Thursday, October 15, 2015

Oblivious Leadership

The old priest prepared his sermon all week for family mass. He would target the children, draw out of them some gems and that way make his point to the adults. The message would be thankfulness, since Christmas was approaching and the Advent gospel was on appreciating God’s gifts.

Sunday. The sermon started as planned: Up came the children, sitting around the old priest in the timeless pose of prophet and disciples. The priest was direct, “What are you thankful for?”

Without hesitation, a blonde boy in the back of the group shot up a hand. The priest encouraged: “Yes, young man; what are you thankful for?”

“Life!” came the reply.

The old priest’s delight could hardly be contained, as he looked up and proclaimed to the adults, “People, did you hear that!? The boy is thankful for life!”

Seeing the misunderstanding, the boy piped up “Life is a game!” for he had been given the board game “Life” as a gift, and for that he was thankful.

The face of the old priest transformed into shock. He beseeched: “No, child, life is NOT a game!”

The perplexed child could not decode the sudden turn in the priest. Dismayed, he responded matter-of-factly, “Life is a game.”  

Tell-tale gasps and barely-suppressed laughs from the congregation spoke not of humor but of surprise, yet to the old priest the tittering sounds told a cynical story. He scanned the adults, now doubly shocked by their complicity in the child’s warped view. Down went all heads, striking a praying pose, but the shaking shoulders suggested otherwise.

Derailed, the sermon meandered through the priest’s messages on thankfulness, gratefully without any more audience participation. Calm returned. All sat in silence, sharing the quiet shame of having played a part in the derailment – made worse by the fact that only the old priest himself was oblivious.

Lest I be throwing the first stone, I admit that the story of the old priest is my story too, and yours. All of us suffer at times from not understanding the other’s understanding. Research shows that humans have a lot of trouble bridging this gap in understanding: We naturally tend to assume that others see what we see the way we see it. So if you think that this is not a problem for you, your self-assurance, itself, is a symptom of the problem.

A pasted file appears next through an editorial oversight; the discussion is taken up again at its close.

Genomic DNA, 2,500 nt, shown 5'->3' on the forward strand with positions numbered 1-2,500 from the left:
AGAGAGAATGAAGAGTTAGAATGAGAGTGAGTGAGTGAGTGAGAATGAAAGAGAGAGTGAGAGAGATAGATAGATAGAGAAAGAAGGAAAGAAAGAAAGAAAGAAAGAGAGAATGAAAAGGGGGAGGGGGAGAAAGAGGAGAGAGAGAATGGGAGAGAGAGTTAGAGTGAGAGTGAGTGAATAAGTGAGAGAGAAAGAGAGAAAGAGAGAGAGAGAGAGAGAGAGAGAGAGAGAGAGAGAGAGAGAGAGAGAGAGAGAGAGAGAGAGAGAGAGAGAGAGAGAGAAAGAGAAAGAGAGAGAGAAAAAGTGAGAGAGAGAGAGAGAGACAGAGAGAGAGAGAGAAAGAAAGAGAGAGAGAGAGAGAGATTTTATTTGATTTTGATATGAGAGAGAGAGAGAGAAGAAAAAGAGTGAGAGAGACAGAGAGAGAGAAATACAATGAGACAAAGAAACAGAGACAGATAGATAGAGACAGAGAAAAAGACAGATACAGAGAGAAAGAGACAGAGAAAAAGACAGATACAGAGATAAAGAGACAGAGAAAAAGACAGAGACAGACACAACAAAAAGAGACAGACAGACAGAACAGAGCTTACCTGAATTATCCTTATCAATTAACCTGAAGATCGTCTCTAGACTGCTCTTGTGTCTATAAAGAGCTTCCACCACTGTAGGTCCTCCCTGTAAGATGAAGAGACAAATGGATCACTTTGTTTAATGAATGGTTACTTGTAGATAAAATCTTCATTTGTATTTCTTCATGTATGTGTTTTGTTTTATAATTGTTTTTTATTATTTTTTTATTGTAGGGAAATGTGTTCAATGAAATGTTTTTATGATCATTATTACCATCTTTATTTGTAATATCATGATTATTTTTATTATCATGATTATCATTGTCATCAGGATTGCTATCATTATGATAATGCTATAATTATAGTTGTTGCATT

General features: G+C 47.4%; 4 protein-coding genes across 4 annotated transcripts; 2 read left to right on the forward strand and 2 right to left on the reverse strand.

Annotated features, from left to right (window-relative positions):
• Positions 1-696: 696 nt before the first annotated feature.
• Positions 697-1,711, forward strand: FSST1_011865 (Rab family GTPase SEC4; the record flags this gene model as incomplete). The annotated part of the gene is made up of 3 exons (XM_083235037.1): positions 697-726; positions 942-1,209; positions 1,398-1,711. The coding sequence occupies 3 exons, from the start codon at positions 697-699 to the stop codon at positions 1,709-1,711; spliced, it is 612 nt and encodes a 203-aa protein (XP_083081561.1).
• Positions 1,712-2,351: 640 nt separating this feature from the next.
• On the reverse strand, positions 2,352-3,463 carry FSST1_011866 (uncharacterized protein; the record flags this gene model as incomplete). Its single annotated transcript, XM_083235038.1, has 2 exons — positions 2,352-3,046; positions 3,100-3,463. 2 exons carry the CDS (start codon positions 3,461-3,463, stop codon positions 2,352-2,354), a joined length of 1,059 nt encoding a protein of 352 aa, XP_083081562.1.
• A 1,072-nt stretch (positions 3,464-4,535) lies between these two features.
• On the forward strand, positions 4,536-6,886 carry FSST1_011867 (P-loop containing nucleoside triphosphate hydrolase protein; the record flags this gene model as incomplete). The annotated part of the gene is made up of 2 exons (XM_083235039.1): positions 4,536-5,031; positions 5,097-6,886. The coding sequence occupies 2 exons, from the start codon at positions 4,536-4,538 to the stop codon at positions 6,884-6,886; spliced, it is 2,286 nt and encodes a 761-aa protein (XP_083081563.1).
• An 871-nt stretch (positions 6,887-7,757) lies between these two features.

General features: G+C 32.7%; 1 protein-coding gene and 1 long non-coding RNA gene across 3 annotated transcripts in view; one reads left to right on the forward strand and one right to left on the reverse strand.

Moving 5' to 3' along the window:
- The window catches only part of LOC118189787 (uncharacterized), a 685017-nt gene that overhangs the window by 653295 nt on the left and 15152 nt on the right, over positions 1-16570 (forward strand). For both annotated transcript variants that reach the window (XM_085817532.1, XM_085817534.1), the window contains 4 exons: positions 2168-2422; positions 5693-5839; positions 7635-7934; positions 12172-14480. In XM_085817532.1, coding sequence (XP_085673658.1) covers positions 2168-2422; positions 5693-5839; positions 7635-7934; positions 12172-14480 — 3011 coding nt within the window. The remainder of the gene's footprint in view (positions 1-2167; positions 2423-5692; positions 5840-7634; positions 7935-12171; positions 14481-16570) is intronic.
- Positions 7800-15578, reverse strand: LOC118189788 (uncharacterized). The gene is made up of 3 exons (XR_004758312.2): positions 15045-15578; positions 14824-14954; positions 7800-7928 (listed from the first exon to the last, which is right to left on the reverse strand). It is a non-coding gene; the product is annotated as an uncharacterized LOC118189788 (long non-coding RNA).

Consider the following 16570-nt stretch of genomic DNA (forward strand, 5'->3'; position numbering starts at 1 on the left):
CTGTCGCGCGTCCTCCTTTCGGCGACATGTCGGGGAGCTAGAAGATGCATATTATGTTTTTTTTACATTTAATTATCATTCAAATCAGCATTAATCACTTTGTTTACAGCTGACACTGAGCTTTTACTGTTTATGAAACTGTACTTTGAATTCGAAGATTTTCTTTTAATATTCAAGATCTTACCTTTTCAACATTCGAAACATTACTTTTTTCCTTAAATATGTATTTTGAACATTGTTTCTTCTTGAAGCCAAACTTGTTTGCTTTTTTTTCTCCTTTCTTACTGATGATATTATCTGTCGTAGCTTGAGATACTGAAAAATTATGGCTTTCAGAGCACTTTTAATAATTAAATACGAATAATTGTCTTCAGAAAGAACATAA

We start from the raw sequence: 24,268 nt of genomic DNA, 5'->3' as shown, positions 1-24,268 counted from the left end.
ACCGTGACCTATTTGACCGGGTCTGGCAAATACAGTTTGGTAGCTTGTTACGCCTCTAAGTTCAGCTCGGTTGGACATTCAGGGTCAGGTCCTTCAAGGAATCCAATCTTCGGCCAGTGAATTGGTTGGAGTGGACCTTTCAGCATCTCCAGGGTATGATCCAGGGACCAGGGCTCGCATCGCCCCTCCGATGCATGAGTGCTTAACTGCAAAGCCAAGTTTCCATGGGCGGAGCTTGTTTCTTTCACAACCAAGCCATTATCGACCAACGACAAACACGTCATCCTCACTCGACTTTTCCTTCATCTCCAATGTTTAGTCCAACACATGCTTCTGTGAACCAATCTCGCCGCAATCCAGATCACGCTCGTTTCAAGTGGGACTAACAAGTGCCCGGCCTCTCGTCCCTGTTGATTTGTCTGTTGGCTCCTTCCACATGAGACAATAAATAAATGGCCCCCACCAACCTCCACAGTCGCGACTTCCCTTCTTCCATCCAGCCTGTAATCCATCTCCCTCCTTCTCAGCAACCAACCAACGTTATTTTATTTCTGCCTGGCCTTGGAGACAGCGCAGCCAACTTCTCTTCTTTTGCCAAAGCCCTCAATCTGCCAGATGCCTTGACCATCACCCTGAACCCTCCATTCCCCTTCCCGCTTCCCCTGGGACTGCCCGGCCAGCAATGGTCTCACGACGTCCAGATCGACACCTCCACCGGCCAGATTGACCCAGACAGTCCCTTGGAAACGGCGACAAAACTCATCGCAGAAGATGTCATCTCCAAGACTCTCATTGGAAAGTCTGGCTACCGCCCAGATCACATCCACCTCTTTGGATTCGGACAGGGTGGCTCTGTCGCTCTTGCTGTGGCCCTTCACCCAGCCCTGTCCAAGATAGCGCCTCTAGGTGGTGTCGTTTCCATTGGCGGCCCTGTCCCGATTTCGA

The problem of understanding the other’s understanding is even worse for leaders. Our life experiences shape our points of view. For most leaders, their life experiences are very different from those they lead. So it is that leaders and followers rarely see things from the same vantage point. Yet leaders are expected to persuade their followers – despite the fact that they do not understand their followers' understanding.

No wonder that a vast industry tries to help leaders communicate. These efforts have mixed results, since communication failures often are just a symptom of the deeper understanding problem. It won’t help if I improve my communication techniques, but remain clueless about how my followers see things. This fact explains many a notorious gaff: The politician who knows not the price of bread; the executive flying a private jet to ask for government support; the CEO’s video explanation of layoffs, filmed in his paneled office. Such miscues result from not understanding the other's understanding.

So what should you do to bridge the understanding gap? Step one is to get beyond the suggestion to "be empathetic" that one often reads about. Remember, the problem is that you don't have a clue. You cannot empathize with someone whose life is a complete mystery to you. Some say you can bridge the gap by "walking around" at work - except that everybody knows you're the boss.

If you are serious about bridging the understanding gap, you could take a page from the tradition of academic ethnographers: Put yourself (literally) in the other’s shoes. What is it really like to be them? Try actually working in your organization – obey their rules, try to get along with others who don't know you're a boss, and work within the guidelines and systems that you have set for your people. This approach will not be easy, but you may end up coming to the most important understanding: that life is not a game.


Many academic literatures address this issue in different ways. One of my favorite approaches is the work of Professor Thomas Gilovich. Examples of using ethnography in the workplace can be found in the work of Professor John Van Maanen